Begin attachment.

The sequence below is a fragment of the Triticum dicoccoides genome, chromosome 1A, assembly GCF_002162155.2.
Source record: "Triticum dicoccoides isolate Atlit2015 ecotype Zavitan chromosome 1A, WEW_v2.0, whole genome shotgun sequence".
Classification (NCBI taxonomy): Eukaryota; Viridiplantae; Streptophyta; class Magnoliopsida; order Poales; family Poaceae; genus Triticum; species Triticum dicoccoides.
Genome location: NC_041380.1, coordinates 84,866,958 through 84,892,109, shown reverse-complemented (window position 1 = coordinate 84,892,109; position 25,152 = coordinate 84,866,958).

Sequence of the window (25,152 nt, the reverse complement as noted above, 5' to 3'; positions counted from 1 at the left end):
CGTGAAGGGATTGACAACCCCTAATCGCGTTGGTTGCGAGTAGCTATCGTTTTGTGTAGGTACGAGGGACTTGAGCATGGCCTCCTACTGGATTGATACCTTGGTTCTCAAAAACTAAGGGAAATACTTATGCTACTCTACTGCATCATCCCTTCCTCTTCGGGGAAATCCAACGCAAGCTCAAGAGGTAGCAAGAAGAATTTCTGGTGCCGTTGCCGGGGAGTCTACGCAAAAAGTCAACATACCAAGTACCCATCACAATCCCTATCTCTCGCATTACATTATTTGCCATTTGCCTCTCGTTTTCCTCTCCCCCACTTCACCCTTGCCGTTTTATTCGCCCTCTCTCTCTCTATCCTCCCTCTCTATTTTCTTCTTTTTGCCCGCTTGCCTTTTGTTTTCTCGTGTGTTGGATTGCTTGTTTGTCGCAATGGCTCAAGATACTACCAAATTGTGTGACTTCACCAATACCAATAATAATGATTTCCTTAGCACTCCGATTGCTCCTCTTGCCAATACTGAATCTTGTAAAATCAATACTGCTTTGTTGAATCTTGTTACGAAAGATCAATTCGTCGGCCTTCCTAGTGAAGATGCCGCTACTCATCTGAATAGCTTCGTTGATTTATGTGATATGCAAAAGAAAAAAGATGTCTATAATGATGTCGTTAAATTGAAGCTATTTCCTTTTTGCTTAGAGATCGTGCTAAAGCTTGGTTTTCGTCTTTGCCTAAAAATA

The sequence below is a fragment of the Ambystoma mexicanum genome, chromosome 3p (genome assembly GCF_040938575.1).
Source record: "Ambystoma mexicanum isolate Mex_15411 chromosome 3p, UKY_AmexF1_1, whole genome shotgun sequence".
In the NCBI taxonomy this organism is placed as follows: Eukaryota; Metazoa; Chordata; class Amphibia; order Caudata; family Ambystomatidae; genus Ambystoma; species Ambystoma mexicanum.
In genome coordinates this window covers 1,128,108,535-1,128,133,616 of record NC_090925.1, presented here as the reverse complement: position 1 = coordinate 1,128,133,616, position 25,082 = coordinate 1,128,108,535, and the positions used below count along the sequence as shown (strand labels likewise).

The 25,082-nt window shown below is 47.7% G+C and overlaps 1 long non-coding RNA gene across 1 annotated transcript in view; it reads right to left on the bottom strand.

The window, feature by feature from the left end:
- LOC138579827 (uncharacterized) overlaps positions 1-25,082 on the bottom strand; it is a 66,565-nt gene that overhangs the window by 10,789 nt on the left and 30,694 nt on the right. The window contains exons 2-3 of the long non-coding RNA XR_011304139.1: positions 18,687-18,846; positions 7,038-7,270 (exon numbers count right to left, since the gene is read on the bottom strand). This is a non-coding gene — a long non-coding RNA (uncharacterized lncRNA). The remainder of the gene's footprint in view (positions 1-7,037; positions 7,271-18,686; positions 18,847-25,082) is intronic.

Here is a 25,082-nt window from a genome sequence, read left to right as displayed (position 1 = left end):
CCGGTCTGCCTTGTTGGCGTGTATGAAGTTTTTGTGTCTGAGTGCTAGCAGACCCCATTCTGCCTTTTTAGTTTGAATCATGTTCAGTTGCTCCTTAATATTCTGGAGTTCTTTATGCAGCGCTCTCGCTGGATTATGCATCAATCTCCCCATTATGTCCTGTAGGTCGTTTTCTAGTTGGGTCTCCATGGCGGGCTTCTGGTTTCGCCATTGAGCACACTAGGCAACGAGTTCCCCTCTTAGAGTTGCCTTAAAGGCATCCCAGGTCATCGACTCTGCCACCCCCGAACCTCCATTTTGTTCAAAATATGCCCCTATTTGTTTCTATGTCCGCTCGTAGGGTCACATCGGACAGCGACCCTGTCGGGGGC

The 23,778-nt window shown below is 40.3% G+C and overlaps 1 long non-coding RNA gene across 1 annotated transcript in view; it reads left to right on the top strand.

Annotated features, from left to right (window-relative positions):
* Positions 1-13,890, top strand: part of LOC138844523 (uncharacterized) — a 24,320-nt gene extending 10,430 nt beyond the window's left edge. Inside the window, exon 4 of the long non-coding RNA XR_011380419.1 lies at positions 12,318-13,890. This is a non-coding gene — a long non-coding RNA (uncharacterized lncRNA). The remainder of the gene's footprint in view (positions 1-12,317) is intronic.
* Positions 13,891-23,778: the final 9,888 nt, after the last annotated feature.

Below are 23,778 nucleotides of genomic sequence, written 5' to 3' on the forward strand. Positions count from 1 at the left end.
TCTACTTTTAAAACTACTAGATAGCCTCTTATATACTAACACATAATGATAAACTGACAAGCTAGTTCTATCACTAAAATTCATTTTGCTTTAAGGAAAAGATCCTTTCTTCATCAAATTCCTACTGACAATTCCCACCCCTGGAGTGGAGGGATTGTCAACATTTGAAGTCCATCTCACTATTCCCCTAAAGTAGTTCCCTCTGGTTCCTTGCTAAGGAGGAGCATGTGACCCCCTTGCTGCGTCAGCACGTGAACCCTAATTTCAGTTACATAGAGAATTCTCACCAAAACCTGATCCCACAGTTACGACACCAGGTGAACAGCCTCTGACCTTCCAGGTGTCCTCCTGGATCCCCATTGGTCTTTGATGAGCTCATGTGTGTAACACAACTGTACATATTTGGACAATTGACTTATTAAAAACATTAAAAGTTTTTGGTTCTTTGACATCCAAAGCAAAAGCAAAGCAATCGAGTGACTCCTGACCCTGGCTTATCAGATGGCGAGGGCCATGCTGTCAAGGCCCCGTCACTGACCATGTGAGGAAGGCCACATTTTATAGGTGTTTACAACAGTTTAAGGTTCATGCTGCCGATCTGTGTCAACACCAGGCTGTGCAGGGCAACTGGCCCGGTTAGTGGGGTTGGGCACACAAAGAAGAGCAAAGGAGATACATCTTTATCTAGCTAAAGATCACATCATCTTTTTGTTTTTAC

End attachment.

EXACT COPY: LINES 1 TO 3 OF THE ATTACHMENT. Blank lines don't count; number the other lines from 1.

The sequence below is a fragment of the Triticum dicoccoides genome, chromosome 1A, assembly GCF_002162155.2.
Source record: "Triticum dicoccoides isolate Atlit2015 ecotype Zavitan chromosome 1A, WEW_v2.0, whole genome shotgun sequence".
Classification (NCBI taxonomy): Eukaryota; Viridiplantae; Streptophyta; class Magnoliopsida; order Poales; family Poaceae; genus Triticum; species Triticum dicoccoides.